WASHINGTON — Legislation that would expand hunting and fishing access on federal land failed to advance in the Senate last week over a political battle on gun rights.
Action came to a halt after Senate Majority Leader Harry Reid refused to allow debate on several Republican amendments to ease restrictions on gun owners.
Reid accused Republicans of wanting to offer controversial amendments that would kill the bill, while GOP senators said they wanted an “open and fair” amendment process. Reid also blocked gun control amendments that some Democrats hoped to offer.
Sen. Kay Hagan, D-N.C., the lead sponsor of the bill, said the Senate should have considered sportsmen-related amendments including those dealing with gun issues.
“I am disappointed that politics prevented us from reaching an agreement,” she said.
The underlying bill otherwise enjoyed wide bipartisan support with 46 co-sponsors stretching from Alaska to Florida. But it was tabled after a procedural vote fell 41-56, 19 votes short of the 60 needed to move forward.
Sen. Mark Pryor, D-Ark., voted to proceed with the bill. Sen. John Boozman, R-Ark., voted to block it.
OMB and HUD nominees confirmed
The Senate last week confirmed Shaun Donovan as director of the White House Office of Management and Budget.
Donovan was secretary of the Department of Housing and Urban Development. He replaces Sylvia Mathews Burwell, who is now secretary of Health and Human Resources.
The Senate voted 72-22 to confirm Donovan. Pryor voted for confirmation. Boozman voted against it.
The Senate also confirmed San Antonio Mayor Julian Castro as the new HUD secretary. The 39-year-old Texan was approved 71-26.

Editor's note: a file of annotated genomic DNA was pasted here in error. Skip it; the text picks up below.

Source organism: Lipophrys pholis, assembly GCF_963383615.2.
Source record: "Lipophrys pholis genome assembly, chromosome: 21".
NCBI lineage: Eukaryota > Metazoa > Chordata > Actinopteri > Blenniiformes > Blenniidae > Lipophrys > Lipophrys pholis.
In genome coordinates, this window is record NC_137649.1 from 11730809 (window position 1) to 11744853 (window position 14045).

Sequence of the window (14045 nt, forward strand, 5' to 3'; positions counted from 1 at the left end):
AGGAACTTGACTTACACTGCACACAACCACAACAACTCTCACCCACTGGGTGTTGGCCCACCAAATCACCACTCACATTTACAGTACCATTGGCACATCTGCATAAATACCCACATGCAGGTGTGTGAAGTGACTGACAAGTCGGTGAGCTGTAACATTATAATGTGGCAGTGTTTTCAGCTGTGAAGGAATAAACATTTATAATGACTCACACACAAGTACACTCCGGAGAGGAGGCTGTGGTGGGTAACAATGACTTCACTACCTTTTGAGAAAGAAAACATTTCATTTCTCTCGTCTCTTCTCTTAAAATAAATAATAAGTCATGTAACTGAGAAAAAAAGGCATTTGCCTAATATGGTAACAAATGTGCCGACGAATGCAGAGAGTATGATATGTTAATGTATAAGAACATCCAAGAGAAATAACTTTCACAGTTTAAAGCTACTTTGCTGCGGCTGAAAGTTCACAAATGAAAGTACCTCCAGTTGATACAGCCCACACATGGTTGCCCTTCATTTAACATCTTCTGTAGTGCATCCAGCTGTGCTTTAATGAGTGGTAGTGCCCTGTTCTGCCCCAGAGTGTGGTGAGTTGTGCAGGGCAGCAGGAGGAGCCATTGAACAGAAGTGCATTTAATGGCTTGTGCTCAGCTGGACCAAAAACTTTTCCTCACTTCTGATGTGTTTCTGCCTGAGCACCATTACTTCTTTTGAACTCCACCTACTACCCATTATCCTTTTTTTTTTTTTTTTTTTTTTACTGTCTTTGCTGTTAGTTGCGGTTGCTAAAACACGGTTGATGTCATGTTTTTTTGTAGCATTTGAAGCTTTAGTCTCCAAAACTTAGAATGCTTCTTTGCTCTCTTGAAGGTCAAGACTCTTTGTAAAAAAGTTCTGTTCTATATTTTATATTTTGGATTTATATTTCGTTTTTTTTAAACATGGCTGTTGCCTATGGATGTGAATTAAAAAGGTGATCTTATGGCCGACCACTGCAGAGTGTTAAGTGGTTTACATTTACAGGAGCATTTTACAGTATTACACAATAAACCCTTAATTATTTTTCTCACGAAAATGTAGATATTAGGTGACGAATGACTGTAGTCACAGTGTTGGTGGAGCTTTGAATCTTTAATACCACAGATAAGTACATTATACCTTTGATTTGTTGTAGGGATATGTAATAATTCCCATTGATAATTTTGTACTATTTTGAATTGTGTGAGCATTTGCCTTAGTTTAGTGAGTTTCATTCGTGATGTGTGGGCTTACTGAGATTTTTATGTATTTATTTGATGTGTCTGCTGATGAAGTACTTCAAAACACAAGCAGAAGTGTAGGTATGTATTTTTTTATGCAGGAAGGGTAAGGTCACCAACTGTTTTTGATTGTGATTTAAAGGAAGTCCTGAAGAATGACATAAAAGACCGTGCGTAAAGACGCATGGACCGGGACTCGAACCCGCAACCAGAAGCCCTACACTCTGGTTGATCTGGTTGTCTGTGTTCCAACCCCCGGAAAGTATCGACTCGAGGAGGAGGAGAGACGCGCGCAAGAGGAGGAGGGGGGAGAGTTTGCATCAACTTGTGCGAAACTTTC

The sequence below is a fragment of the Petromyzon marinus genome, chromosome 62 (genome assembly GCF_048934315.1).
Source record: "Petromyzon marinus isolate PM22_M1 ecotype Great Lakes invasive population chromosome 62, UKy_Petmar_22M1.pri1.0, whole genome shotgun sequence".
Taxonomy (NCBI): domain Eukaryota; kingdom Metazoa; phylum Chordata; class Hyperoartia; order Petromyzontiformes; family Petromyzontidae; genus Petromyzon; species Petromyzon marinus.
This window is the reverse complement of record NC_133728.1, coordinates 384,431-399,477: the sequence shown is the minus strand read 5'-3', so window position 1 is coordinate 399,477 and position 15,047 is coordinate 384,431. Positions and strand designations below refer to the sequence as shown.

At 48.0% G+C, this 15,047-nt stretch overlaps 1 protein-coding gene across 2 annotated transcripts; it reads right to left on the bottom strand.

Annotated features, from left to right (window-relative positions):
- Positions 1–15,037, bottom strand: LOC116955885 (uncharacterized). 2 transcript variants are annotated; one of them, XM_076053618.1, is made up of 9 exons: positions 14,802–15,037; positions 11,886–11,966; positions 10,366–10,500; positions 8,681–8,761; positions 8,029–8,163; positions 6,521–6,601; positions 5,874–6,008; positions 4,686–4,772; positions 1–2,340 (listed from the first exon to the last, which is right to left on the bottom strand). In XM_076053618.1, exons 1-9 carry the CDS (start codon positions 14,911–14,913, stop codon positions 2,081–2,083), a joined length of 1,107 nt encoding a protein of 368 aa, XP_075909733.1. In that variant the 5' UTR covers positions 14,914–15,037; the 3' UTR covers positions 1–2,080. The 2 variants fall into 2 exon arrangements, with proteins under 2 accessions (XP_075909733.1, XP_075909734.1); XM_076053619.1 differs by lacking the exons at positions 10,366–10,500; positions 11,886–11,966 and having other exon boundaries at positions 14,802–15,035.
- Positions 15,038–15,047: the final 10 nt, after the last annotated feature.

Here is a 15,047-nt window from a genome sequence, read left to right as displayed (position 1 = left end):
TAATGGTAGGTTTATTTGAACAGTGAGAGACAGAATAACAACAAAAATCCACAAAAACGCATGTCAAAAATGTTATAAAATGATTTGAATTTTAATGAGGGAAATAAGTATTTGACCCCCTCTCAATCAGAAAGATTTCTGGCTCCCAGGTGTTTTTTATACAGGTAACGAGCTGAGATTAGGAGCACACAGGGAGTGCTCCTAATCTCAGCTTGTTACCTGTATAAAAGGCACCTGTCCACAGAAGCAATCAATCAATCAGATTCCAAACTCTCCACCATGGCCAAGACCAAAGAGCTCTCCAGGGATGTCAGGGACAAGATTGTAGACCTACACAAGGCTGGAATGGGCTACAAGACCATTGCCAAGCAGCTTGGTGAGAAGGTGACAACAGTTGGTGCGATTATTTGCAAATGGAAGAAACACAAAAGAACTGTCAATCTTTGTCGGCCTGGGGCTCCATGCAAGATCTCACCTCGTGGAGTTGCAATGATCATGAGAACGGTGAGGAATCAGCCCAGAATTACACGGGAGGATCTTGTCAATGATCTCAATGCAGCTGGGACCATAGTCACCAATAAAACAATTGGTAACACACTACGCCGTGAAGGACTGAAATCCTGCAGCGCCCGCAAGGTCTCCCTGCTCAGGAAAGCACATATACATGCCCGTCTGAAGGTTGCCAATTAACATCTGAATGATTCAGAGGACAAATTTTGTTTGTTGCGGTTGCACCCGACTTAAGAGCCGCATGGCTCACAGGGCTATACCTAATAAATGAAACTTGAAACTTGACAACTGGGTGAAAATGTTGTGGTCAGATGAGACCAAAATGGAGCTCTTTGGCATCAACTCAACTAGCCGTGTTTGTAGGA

Pryor voted for Castro. Boozman opposed him.
House funds energy and environmental programs
A $34 billion bill to fund the Energy Department, the U.S, Army Corps of Engineers and Environmental Protection Agency for the next fiscal year was approved in the House, where much of the week was spent debating dozens of amendments.
The annual appropriations bill — the sixth that the House has now approved so far out of a dozen that cover the entire government — faces an uncertain future. The Senate has yet to act on its version.
President Obama has also threatened a veto of the House bill over provisions to limit environmental regulations as well as spending on a shuttered Yucca Mountain nuclear waste repository program in Nevada.
The bill was approved 253-170.
Reps. Rick Crawford, R-Jonesboro, Tom Cotton, R-Dardanelle, Tim Griffin, R-Little Rock, and Steve Womack, R-Rogers voted for the bill.
The Nevada delegation attempted to strip $150 million in nuclear waste funding targeted for the Yucca Mountain program from the bill but an amendment offered by Rep. Dina Titus, D-Nev., was rejected, 75-344.
Crawford, Cotton, Griffin and Womack opposed the amendment.
Titus said more than $15 billion has been “squandered on this boondoggle” and Congress should pursue new strategy instead.
But Rep. John Shimkus, R-Ill., argued the repository plan remains “the law of the land,” and that President Barack Obama moved to halt it without approval from Congress.
The House did approve an amendment to add $57 million to the Army Corps of Engineers budget for additional dredging at ports and harbors.
Proponents argued the $57 million was collected from ports for the Harbor Maintenance Trust Fund and should not have been diverted to other energy programs in the first place. A water bill recently signed into law requires 67 percent of the trust fund to be spent on harbor and port-related activities.
“That is money that our ports have paid for and they need,” said Rep. Janice Hahn, D-Calif. She said she understood the Appropriations Committee that wrote the spending bill was challenged to balancing various programs, “but for our ports to remain competitive, they need this funding.”
Rep. Mike Simpson, R-Idaho, said the bill includes more than $1.1 billion for harbor maintenance, which represents a 20 percent increase over the Obama administration’s request for 2015.
“While I understand that there is almost always more work that can be done, we must balance several competing activities within the Energy and Water bill,” he said.
Hahn’s amendment was approved 281-137. Crawford and Griffin supported it. Cotton and Womack voted against it.